MANILA, Philippines – Korean technical divers will join the initial diving team that was formed to search for Interior secretary Jesse Robredo and two pilots, whose plane crashed off Masbate on Saturday afternoon.
Transportation and Communications Secretary Mar Roxas II said the divers are already preparing their equipment as the deep-water search resumes today.
Roxas said the Philippine Navy and first foreign technical diving team are targeting to dive at least 150 feet. The Koreans, on the other hand, are looking to go as deep as 200 feet.
"0600 update- divers assembling gear getting grid coordinates & boarding rbs. Tech teams matt et al & navy tgt is 150ft. Koreans tgt is 200ft," Roxas said in his official Twitter account.
The search and rescue operations enter its fourth day today as yesterday's operations only yielded small parts of what could be the ill-fated plane that carried the Cabinet official.
The search team was initially composed of three foreign technical divers from Malapascua Island in Cebu and personnel from the Philippine Navy, Coast Guard, Air Force, and police personnel under the multi-agency Task Force Kalihim.
At least 400 divers and personnel, several ships, aircraft and sonar equipment are being used in the search, Col. Felix Castro, operations officer of Task Force Kalihim.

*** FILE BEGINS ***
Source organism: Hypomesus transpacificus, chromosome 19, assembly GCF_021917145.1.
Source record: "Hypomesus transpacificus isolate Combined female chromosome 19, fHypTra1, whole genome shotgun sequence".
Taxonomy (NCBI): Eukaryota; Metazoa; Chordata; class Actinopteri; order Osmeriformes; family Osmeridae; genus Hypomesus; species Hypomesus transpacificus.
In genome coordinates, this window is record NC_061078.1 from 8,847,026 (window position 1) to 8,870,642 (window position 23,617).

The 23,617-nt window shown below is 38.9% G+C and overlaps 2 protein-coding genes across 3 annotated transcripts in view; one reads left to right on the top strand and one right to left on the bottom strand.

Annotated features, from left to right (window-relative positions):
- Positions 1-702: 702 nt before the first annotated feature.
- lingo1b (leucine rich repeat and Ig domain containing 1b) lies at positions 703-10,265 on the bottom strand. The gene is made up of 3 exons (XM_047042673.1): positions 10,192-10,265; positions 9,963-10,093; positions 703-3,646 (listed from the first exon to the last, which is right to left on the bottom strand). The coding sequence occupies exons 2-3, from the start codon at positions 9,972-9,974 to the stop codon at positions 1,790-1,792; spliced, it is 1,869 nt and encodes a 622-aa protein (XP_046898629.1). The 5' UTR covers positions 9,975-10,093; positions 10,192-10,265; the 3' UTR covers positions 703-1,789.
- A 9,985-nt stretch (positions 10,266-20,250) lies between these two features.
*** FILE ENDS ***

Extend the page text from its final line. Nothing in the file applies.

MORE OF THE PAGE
Twenty-nine of the divers were from the elite Army Special Forces Regiment.
Coupled with information on tides and currents, plus the flight manifest gathered on Sunday, the search is now focused at about 250 meters up to 300 meters at Ticao Channel.
Search and rescue teams have yet to find signs of the missing Robredo and two pilots Jessup Bahinting and Nepalese Kshitiz Chand.
Only Robredo's aide Jun Abrazado so far survived the crash.
Even the large part of the Piper Seneca plane has yet to turn up. So far, only the flight plan and a portion of the plane's wing have been found.
With no significant development yet, Roxas said the government is still on search and rescue mode.
The Philippine government has also accepted the help of the United States government in searching for Robredo and the two pilots.
Roxas yesterday said a US plane equipped with “forward looking infrared” or FLIR camera conducted a flyby over the waters.
The search team is also looking into using an ROV (remote operated vehicle) from the US that will search parts of the sea that divers may not be able to reach. The advanced equipment can go as deep as 1,000 feet.